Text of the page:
The far western suburbs have a few food and drink highlights, among them, Paul Virant’s Vie, Katy’s Dumplings and the massive Super H Mart in Naperville. But head out to Warrenville, and you’ll come across the headquarters of Two Brothers Brewery, one of the region’s craft brewing pioneers. This week’s pick is a red rye ale called Cane & Ebel, and we love how it combines tangy rye with the smooth, cool sweetness of Thai palm sugar. Cheers.
I’ve often sung the praises of the mango with sticky rice or the som tom (papaya salad) at Aroy, which, coincidentally and appropriately, is translated as “delicious.” The tiny mom-and-pop only has only about 12 tables, but their old-school approach could rival any Thai restaurant in the country, including the revered Pok Pok, now wowing New York City food media from its perch in Brooklyn.
The thing I love about Aroy is that they don’t hold back. The food doesn’t feel restrained, as if they’re cooking for delegates to a Southern Living convention and don’t want to offend or scare off anyone. They cook as if you’re their long, lost uncle from Isaan, and they make no apologies. When you tell them you want it “Thai spice,” they deliver the goods. The same is true with their pork neck salad. Made from marinated and grilled pork that would be fine on its own, they toss it in a powder, made from wok-seared and pulverized sticky rice, galangal (young ginger) and kaffir lime leaf. I could eat this dish all by itself and be happy that I made the trip to Ravenswood. But obviously, I’m ordering mango with sticky rice if it’s in season.
Chicago has been swept up in the doughnut craze the past year or so, and Glazed & Infused seems poised to be taking control of market share. They’ve already established their beachhead on Fulton Market, but now are opening up satellite stores in various neighborhoods, even taking up some space in the back of owner Scott Harris’ Francesca’s Forno in Bucktown (where a Doughnut Throwdown will take place on a daily base once Stan’s Doughnuts opens across Damen) and also next to the new Davanti Enoteca in River North. I have to say, I’m still either a basic yeasty glazed kind of guy, or a simple, cakey old fashioned, but I do admire their maple bacon long johns and more creative filled doughnuts like creme brûlée. (Kudos and thanks to Todd Rosenberg – @toddrphoto – for the beautiful HD quality video).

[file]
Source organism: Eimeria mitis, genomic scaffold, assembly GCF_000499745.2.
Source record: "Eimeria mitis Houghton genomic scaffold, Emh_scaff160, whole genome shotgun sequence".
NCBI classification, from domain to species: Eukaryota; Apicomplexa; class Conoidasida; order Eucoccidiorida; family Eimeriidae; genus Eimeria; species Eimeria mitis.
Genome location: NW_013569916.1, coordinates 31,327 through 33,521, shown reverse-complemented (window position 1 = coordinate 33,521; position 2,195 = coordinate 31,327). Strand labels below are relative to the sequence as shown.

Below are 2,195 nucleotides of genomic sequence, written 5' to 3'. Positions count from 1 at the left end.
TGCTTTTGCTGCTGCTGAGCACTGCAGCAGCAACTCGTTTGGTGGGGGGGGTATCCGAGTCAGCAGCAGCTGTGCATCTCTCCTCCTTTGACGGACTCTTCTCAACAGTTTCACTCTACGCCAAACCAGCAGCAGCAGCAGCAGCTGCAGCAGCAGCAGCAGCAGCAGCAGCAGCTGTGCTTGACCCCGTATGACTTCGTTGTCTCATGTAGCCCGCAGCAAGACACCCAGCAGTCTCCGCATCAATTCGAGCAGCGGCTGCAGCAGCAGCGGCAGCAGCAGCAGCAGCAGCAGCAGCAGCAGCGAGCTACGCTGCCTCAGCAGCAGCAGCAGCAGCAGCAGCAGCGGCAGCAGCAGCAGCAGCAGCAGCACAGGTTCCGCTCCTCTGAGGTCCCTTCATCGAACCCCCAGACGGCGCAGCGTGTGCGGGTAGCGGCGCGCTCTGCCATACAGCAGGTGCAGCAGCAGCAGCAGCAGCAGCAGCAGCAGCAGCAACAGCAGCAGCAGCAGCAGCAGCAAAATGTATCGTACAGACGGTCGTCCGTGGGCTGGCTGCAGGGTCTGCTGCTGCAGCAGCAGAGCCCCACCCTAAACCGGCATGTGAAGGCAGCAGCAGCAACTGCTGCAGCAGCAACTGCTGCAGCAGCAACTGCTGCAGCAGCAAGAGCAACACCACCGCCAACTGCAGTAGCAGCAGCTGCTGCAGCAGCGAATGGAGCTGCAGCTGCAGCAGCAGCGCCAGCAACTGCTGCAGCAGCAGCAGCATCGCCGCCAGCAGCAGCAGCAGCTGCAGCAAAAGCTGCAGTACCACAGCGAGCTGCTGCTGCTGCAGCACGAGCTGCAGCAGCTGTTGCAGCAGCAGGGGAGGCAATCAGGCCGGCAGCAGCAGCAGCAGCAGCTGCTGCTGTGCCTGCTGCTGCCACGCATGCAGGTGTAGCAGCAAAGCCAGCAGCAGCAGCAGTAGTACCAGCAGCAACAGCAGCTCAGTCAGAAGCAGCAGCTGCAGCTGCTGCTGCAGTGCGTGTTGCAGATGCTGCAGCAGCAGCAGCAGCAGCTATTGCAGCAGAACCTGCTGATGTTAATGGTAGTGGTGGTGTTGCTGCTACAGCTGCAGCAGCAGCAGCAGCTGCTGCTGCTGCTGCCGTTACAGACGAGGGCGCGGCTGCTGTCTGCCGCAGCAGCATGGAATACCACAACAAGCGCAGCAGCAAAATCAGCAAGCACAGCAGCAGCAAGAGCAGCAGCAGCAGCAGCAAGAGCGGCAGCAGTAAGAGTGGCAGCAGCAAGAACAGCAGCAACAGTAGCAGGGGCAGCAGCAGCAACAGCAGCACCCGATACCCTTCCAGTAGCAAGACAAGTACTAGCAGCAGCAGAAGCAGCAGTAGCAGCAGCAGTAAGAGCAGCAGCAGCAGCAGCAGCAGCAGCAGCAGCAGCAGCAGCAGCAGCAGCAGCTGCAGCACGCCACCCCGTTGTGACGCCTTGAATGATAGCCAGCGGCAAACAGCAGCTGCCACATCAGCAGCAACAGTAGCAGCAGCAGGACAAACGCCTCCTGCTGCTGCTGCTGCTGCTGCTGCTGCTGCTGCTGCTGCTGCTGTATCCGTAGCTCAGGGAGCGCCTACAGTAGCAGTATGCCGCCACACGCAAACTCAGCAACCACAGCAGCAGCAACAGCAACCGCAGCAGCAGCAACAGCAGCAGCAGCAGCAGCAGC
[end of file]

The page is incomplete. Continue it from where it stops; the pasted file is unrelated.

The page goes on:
More than two dozen artisans and producers will pack the 1st Ward space in the back of Chop Shop this Sunday, for what is shaping up to be a pretty tasty market. I happened to attend Dose a few weeks ago. But since they don’t tell you out front what the theme is (unless you’ve already gone online ahead of time), random visitors who happened to be strolling by – like me – paid $5 to enter and were probably less-than-thrilled, as I was, to see tons of baby clothes and other kiddie-related stuff (food options were limited to coffee, candy and some meatballs from Chop Shop). But they’ve turned things around this Sunday, considerably. Read More
This week, Roper looks to the Northeast, specifically, Portland, Maine. The Allagash brewery has always produced Belgian style beers in large formats, but now they’re actually producing the same great beer in more manageable 12 oz. bottles. Their dubbel and tripel happen to be wonderful beers, and now anyone can find them in their better beer store, in easy-to-carry six packs. Cheers to that.
Don’t just think of Publican Quality Meats as a butcher shop. True, they have a beguiling assortment of aged meat, high-quality cheese and imported goods. But there are also several great sandwiches at PQM. I instantly fell in love with the tuna muffaletta, but like so many great things, they can be fleeting. The meatball sandwich has been a staple at PQM for some time, however, and even though they’re not using the housemade bread for it (it’s more of a lobster roll-style bun they source elsewhere), the combo of the spicy Spanish tomato sauce and the sharpness of peppers and fresh mint makes this a meaty, messy, satisfying lunch.